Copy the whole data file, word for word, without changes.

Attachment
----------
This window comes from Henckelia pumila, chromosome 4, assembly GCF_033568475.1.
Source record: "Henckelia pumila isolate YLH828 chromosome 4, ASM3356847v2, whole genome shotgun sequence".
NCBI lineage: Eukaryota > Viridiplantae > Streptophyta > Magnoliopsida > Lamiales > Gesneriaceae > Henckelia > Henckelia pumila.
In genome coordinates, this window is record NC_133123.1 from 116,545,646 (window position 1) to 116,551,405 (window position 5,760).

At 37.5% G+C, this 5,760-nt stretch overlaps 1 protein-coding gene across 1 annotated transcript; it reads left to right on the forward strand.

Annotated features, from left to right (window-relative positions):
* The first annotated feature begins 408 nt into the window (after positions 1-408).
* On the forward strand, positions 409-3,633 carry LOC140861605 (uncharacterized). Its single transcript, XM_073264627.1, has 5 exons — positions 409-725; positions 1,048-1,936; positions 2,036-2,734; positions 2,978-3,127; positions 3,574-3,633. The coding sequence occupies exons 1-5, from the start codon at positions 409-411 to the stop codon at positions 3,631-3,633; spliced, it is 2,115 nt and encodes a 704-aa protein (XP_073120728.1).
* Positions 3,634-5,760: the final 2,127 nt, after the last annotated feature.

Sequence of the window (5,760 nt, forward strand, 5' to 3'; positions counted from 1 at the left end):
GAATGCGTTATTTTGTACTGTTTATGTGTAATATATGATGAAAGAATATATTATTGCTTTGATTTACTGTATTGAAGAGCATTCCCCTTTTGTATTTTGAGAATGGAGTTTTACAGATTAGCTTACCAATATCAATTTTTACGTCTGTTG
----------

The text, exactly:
This window comes from Henckelia pumila, chromosome 4, assembly GCF_033568475.1.
Source record: "Henckelia pumila isolate YLH828 chromosome 4, ASM3356847v2, whole genome shotgun sequence".
NCBI lineage: Eukaryota > Viridiplantae > Streptophyta > Magnoliopsida > Lamiales > Gesneriaceae > Henckelia > Henckelia pumila.
In genome coordinates, this window is record NC_133123.1 from 116,545,646 (window position 1) to 116,551,405 (window position 5,760).

At 37.5% G+C, this 5,760-nt stretch overlaps 1 protein-coding gene across 1 annotated transcript; it reads left to right on the forward strand.

Annotated features, from left to right (window-relative positions):
* The first annotated feature begins 408 nt into the window (after positions 1-408).
* On the forward strand, positions 409-3,633 carry LOC140861605 (uncharacterized). Its single transcript, XM_073264627.1, has 5 exons — positions 409-725; positions 1,048-1,936; positions 2,036-2,734; positions 2,978-3,127; positions 3,574-3,633. The coding sequence occupies exons 1-5, from the start codon at positions 409-411 to the stop codon at positions 3,631-3,633; spliced, it is 2,115 nt and encodes a 704-aa protein (XP_073120728.1).
* Positions 3,634-5,760: the final 2,127 nt, after the last annotated feature.

Sequence of the window (5,760 nt, forward strand, 5' to 3'; positions counted from 1 at the left end):
GAATGCGTTATTTTGTACTGTTTATGTGTAATATATGATGAAAGAATATATTATTGCTTTGATTTACTGTATTGAAGAGCATTCCCCTTTTGTATTTTGAGAATGGAGTTTTACAGATTAGCTTACCAATATCAATTTTTACGTCTGTTG